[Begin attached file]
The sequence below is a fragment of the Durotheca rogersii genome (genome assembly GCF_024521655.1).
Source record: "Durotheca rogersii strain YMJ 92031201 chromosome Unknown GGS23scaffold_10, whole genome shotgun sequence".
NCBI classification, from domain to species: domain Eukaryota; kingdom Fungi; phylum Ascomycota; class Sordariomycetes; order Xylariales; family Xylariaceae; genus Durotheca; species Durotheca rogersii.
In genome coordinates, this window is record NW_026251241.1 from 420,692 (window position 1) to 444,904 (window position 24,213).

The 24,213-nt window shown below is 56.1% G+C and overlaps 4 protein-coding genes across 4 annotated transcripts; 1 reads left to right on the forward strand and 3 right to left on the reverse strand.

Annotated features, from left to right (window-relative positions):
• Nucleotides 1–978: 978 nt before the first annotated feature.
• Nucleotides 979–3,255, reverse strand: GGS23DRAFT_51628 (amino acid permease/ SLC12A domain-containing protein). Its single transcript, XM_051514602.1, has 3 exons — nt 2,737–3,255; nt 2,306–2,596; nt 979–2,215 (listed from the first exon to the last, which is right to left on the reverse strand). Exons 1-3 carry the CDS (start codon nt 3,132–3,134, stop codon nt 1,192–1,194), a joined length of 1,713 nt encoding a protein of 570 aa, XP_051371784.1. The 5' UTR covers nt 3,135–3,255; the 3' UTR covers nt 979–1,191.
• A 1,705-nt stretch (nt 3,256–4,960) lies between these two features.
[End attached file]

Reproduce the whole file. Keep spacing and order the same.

The sequence below is a fragment of the Durotheca rogersii genome (genome assembly GCF_024521655.1).
Source record: "Durotheca rogersii strain YMJ 92031201 chromosome Unknown GGS23scaffold_10, whole genome shotgun sequence".
NCBI classification, from domain to species: domain Eukaryota; kingdom Fungi; phylum Ascomycota; class Sordariomycetes; order Xylariales; family Xylariaceae; genus Durotheca; species Durotheca rogersii.
In genome coordinates, this window is record NW_026251241.1 from 420,692 (window position 1) to 444,904 (window position 24,213).

The 24,213-nt window shown below is 56.1% G+C and overlaps 4 protein-coding genes across 4 annotated transcripts; 1 reads left to right on the forward strand and 3 right to left on the reverse strand.

Annotated features, from left to right (window-relative positions):
• Nucleotides 1–978: 978 nt before the first annotated feature.
• Nucleotides 979–3,255, reverse strand: GGS23DRAFT_51628 (amino acid permease/ SLC12A domain-containing protein). Its single transcript, XM_051514602.1, has 3 exons — nt 2,737–3,255; nt 2,306–2,596; nt 979–2,215 (listed from the first exon to the last, which is right to left on the reverse strand). Exons 1-3 carry the CDS (start codon nt 3,132–3,134, stop codon nt 1,192–1,194), a joined length of 1,713 nt encoding a protein of 570 aa, XP_051371784.1. The 5' UTR covers nt 3,135–3,255; the 3' UTR covers nt 979–1,191.
• A 1,705-nt stretch (nt 3,256–4,960) lies between these two features.